WARNING: This story contains graphic images.
PHILADELPHIA — David Oh is frustrated with widespread, open-air drug use and high crime in the Kensington neighborhood. That's why the mayoral nominee has formed a plan aiming to clean up the streets and to save and protect its residents, helpless to stop addicts from stumbling through the streets in a stupor.
"If we get rid of Kensington Avenue as a place that exists in this region, the better off people will be," Oh, a Republican, said.
The Republican nominee, if elected, plans to use drones to detect illegal behavior and to empower police so they can aggressively make arrests and demolish the drug haven. Oh and a local community advocate, Britt Carpenter, have criticized the city’s policies, but Carpenter wasn’t convinced the Republican or his Democratic rival's plans would help Kensington.
Residents "have seen this failure," Oh said. "They're disgusted by it, and they find it to be absolutely against common sense. People are dying for a different approach."
In the statement to Fox News, a spokesperson for Mayor Jim Kenney said the Democrat shares Kensington residents and businesses' health and safety concerns.
"We are committed to identifying resolving [sic] encampments and addressing public nuisances on an ongoing basis to address the public health and safety concerns in the Kensington neighborhood as they arise," the spokesperson said. "We encourage residents and businesses to call 311 or use the online submission form to report public health and safety concerns and the presence of encampments."
But Oh told Fox News the city hasn't done enough, arguing that Kensington's open-air drug market needs to be shuttered completely — a move he says would require some aggressive tactics. One strategy would involve having drones descend on the neighborhood to catch illegal activity.
Some suspects would get a warning before police begin to wide-scale arrests.
"We will record them. We will videotape them," Oh said. "Then, we will go up, and we will let them know first this is a new day. You're not going to do this anymore."
"After that, we will begin to enforce the law," he continued. "Every criminal law, every public safety law, every quality of life law will be enforced, and I will have the police officers to do it."
Critics have said a law-and-order approach to open-air drug markets could lead to more overdose deaths. Addicts' drug tolerance would decrease during incarceration, leaving them more susceptible to accidentally ingesting too much upon release, Stanford addiction researcher Keith Humphreys told a CBS News affiliate in San Francisco, a city with its own open-air drug problem.
Still, Oh criticized Philadelphia's policy focus on medical treatment without arresting criminals.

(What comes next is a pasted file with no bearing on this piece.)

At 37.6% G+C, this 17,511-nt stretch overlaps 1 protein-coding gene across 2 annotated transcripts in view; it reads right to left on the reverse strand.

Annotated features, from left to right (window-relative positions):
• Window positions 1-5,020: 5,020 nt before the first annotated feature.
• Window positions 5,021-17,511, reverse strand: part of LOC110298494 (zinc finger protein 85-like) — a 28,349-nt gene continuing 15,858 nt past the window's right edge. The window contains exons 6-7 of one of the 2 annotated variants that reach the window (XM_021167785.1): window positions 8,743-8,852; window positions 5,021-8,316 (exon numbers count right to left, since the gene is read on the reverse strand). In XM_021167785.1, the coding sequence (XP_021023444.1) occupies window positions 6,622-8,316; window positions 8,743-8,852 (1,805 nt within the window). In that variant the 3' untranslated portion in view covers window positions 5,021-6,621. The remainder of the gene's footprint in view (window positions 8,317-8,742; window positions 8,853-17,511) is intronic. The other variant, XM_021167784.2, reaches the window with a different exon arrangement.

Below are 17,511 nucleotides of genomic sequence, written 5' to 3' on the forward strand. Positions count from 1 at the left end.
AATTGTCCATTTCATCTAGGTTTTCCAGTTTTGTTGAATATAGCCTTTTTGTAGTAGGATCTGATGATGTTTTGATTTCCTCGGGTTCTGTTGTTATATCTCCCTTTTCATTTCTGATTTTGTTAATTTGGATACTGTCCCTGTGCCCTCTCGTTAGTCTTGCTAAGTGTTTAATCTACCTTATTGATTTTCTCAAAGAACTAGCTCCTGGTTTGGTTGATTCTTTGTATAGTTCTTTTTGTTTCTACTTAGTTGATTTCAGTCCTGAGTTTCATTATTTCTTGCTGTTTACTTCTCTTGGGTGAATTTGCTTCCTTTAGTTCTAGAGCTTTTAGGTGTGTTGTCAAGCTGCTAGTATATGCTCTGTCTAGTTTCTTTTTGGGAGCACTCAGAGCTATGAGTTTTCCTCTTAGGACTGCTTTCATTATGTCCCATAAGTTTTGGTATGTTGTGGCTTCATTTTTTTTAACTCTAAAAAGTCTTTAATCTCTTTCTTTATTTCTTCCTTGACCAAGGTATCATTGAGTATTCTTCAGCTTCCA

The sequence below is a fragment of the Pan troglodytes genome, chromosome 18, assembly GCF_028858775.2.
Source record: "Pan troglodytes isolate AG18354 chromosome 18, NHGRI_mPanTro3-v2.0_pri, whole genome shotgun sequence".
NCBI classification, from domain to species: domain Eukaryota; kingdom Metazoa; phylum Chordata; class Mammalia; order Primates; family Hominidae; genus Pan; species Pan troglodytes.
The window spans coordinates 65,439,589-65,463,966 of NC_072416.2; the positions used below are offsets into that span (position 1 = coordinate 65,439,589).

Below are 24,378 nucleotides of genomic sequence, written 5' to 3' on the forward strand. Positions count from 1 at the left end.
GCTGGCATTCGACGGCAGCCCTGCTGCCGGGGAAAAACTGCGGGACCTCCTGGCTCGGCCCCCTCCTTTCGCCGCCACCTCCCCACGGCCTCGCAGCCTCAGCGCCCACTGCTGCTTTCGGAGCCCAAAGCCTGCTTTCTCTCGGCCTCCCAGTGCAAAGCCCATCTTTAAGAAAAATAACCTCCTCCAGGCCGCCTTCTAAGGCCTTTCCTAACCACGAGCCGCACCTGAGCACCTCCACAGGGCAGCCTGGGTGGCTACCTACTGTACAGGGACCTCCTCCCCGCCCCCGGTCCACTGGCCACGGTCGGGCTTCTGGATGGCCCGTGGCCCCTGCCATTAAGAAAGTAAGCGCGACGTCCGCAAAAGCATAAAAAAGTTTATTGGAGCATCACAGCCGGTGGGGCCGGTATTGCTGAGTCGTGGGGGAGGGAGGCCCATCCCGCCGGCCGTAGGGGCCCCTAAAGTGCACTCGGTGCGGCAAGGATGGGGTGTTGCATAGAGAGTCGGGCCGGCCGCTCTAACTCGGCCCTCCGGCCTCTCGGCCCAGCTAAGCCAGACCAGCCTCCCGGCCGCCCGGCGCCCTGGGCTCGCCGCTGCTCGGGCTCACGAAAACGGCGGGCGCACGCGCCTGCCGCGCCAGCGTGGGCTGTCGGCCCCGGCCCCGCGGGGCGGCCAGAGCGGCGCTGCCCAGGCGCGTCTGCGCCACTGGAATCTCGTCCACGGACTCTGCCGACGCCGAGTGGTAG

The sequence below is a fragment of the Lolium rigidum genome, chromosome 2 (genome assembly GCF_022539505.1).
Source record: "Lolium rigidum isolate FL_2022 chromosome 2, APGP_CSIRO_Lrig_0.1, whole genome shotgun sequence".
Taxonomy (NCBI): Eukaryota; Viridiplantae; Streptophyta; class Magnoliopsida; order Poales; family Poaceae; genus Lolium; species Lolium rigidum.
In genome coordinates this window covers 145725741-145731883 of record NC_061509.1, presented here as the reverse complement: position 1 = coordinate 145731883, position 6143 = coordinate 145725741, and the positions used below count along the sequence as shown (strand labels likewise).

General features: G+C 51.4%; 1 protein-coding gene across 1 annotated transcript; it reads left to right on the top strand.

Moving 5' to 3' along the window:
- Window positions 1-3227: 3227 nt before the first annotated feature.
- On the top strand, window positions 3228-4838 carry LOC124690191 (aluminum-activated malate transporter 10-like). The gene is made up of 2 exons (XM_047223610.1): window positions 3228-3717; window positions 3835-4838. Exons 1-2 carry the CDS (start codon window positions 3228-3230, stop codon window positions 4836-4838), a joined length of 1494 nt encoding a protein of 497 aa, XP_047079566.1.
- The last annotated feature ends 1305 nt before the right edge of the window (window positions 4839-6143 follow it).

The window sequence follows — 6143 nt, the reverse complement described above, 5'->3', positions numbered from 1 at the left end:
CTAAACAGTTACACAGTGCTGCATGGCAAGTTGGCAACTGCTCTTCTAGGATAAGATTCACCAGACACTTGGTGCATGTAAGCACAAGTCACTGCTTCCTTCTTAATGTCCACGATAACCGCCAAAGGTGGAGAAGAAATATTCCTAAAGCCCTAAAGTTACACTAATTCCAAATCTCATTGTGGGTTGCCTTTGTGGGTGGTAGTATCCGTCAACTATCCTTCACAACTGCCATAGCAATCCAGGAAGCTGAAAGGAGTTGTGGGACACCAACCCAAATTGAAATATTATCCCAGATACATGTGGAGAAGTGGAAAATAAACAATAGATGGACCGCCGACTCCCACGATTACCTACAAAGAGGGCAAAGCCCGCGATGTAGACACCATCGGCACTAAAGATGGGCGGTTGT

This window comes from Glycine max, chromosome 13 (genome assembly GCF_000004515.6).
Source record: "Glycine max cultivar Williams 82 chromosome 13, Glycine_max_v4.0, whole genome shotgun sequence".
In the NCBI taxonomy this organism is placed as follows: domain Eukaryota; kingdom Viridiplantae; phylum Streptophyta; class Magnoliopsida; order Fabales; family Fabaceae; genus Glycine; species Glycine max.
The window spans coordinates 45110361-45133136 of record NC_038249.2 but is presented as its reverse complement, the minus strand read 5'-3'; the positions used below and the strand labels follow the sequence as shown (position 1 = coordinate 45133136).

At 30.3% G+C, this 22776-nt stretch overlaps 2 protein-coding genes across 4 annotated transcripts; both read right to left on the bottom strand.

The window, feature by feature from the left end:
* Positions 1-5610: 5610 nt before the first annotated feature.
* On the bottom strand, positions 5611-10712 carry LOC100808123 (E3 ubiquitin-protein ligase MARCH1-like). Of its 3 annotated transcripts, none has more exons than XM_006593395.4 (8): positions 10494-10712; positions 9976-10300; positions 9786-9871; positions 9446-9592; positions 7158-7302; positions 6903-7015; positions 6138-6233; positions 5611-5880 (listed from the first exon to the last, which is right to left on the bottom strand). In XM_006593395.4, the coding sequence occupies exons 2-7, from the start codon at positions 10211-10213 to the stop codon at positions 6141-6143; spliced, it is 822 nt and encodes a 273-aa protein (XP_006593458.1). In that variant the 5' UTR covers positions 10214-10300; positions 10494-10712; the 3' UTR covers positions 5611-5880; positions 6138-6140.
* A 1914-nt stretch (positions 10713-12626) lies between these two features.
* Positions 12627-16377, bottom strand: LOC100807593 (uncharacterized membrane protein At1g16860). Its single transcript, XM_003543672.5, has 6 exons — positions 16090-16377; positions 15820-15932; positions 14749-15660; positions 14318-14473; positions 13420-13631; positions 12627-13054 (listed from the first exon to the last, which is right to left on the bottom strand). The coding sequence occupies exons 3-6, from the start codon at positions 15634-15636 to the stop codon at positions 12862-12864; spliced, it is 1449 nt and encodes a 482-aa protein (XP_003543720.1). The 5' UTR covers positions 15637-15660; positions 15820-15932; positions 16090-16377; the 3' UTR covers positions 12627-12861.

"The most important thing is to communicate to them that these things will not be tolerated," he said. "No more open-air drug dealing. No more public injection of heroin or other drugs."
"No more public nodding off and being out of control," he continued. "No more wandering into the streets. No more living in tents and defecating on people's property."
Kensington has gained international attention for its unrestrained public drug use that has showcased the worsening effects of increasingly lethal substances infiltrating the drug supply. The community also had among the worst violent and drug crime rates citywide over the last month, according to data compiled by The Philadelphia Inquirer.
Carpenter, whose nonprofit provides resources to homeless people, said organizations like his have had to step in because of the city's inaction. But he disagreed with Oh's approach to help Kensington.
"The organizations that are out here, the nonprofits, the groups, the harm reduction advocates that are out here doing what we're doing every day, I think we're filling a huge void that the city has left," the Philly Unknown Project director said. "The city is not filling those voids where they should."
"We're making a difference," Carpenter said. "We're the ones that are caring and have the empathy, and we're spreading the awareness."
The nonprofit director maintains a garden on Ruth Street to provide a safe space for drug users to sit among flowers and art as an escape from the needles and trash littered throughout Kensington. He also wheels a cart full of snacks, clothes and hygienic supplies every week to give out to drug users.
Carpenter told Fox News he doesn't have faith in Kenney — the term-limited mayor— or anyone vying to replace him in the November election to reverse Kensington's downward trajectory. He said politicians only come to Kensington during election season.
"City officials stay as far away from Kensington as possible unless there's a photo op," he said. "The city officials, especially Mayor Kenney, have forgotten that … every life that's been taken down here through an overdose, whatever has happened, is somebody's somebody."
Pennsylvania has consistently been among the top 10 states with the highest overdose deaths in the last decade, according to the Centers for Disease Control and Prevention. In 2021, drug overdose mortality hit a record-high of 5,449 deaths across the state, up nearly 25% since 2019.
Philadelphia, in particular, had nearly 1,300 unintentional overdose deaths in 2021. Over 80% of the deaths involved opioids like fentanyl, according to city data.
Oh said he was confident in his plan to end open-air drug dealing and consumption. He hopes his strategy will alleviate the pain and suffering for drug users and residents on Kensington Avenue.
"You have to stop the drug addiction," Oh said. "You have to stop the abuse that they go through."
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